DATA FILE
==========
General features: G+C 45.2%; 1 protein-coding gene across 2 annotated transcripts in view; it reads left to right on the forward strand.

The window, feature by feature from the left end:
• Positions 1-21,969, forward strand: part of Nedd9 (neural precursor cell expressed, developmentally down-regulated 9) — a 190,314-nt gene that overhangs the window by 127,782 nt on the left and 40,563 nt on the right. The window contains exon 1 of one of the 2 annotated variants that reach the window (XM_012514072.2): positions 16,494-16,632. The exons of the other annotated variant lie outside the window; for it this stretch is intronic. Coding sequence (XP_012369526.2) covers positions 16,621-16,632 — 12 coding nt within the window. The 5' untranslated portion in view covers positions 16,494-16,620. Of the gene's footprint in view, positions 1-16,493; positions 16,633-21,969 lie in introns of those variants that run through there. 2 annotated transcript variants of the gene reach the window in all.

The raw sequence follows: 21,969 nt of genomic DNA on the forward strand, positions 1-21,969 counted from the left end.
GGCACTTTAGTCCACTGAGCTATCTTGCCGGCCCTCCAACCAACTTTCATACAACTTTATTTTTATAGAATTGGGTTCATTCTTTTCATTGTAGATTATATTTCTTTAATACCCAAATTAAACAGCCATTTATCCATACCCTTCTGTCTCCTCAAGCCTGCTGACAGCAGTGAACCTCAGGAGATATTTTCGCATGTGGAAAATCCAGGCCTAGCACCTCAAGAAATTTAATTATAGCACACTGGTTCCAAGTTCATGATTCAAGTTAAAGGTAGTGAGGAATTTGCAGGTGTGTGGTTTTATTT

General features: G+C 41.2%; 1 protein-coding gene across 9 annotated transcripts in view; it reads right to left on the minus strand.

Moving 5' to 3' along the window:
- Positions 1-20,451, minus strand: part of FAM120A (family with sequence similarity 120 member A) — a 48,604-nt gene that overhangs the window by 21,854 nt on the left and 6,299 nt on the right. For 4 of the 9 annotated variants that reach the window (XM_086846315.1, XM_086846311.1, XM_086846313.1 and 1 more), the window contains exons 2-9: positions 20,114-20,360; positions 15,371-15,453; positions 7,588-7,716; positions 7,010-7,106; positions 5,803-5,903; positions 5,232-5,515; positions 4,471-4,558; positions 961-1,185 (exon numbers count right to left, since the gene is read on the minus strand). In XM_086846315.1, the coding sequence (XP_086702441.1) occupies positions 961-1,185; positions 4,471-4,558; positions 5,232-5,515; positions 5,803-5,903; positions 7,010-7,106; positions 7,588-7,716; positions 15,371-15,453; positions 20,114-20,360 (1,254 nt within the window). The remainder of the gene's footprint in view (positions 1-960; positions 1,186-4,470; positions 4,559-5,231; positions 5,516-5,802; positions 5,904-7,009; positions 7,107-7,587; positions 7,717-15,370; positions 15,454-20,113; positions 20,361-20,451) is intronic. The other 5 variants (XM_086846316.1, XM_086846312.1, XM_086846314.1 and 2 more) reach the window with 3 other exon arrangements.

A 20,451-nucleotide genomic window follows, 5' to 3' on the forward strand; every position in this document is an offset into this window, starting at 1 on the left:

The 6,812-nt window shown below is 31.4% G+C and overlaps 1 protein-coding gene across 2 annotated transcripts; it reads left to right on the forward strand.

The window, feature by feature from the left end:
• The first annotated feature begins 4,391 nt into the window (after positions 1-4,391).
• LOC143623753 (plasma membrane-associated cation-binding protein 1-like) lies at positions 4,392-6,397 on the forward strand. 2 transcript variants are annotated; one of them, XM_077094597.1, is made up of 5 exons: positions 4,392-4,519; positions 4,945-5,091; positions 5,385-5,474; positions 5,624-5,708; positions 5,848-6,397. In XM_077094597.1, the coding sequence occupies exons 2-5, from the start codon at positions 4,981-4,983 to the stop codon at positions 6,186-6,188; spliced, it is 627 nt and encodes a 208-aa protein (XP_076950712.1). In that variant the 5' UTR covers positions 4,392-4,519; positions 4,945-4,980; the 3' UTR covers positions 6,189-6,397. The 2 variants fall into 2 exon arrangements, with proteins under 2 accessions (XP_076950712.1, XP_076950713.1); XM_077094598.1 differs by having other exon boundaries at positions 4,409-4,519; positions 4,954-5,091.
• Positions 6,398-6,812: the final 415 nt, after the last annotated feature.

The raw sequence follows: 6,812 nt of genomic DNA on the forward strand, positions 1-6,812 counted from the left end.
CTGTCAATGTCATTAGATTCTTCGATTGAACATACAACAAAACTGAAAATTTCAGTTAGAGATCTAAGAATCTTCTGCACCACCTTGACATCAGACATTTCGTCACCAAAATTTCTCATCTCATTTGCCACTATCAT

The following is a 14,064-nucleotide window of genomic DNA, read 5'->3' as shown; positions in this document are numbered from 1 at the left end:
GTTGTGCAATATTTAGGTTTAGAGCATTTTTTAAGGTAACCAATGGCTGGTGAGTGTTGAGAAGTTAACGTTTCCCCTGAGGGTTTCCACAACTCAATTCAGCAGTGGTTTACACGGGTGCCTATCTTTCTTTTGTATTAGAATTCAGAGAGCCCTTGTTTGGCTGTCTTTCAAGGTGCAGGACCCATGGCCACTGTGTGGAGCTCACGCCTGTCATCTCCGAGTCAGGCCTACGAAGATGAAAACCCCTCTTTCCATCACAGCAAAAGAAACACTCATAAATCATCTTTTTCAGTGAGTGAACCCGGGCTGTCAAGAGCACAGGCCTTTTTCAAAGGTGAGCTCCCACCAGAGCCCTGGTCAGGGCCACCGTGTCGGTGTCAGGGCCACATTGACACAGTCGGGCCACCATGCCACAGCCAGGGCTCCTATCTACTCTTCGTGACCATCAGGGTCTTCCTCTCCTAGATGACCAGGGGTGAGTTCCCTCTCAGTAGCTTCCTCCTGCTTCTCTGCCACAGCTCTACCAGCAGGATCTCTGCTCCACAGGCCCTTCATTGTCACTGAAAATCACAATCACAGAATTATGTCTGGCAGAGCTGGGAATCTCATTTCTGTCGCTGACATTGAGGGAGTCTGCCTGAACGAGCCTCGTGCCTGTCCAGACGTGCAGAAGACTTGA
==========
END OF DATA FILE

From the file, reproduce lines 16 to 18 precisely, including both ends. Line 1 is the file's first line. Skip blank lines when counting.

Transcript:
CTGTCAATGTCATTAGATTCTTCGATTGAACATACAACAAAACTGAAAATTTCAGTTAGAGATCTAAGAATCTTCTGCACCACCTTGACATCAGACATTTCGTCACCAAAATTTCTCATCTCATTTGCCACTATCAT

The following is a 14,064-nucleotide window of genomic DNA, read 5'->3' as shown; positions in this document are numbered from 1 at the left end:
GTTGTGCAATATTTAGGTTTAGAGCATTTTTTAAGGTAACCAATGGCTGGTGAGTGTTGAGAAGTTAACGTTTCCCCTGAGGGTTTCCACAACTCAATTCAGCAGTGGTTTACACGGGTGCCTATCTTTCTTTTGTATTAGAATTCAGAGAGCCCTTGTTTGGCTGTCTTTCAAGGTGCAGGACCCATGGCCACTGTGTGGAGCTCACGCCTGTCATCTCCGAGTCAGGCCTACGAAGATGAAAACCCCTCTTTCCATCACAGCAAAAGAAACACTCATAAATCATCTTTTTCAGTGAGTGAACCCGGGCTGTCAAGAGCACAGGCCTTTTTCAAAGGTGAGCTCCCACCAGAGCCCTGGTCAGGGCCACCGTGTCGGTGTCAGGGCCACATTGACACAGTCGGGCCACCATGCCACAGCCAGGGCTCCTATCTACTCTTCGTGACCATCAGGGTCTTCCTCTCCTAGATGACCAGGGGTGAGTTCCCTCTCAGTAGCTTCCTCCTGCTTCTCTGCCACAGCTCTACCAGCAGGATCTCTGCTCCACAGGCCCTTCATTGTCACTGAAAATCACAATCACAGAATTATGTCTGGCAGAGCTGGGAATCTCATTTCTGTCGCTGACATTGAGGGAGTCTGCCTGAACGAGCCTCGTGCCTGTCCAGACGTGCAGAAGACTTGA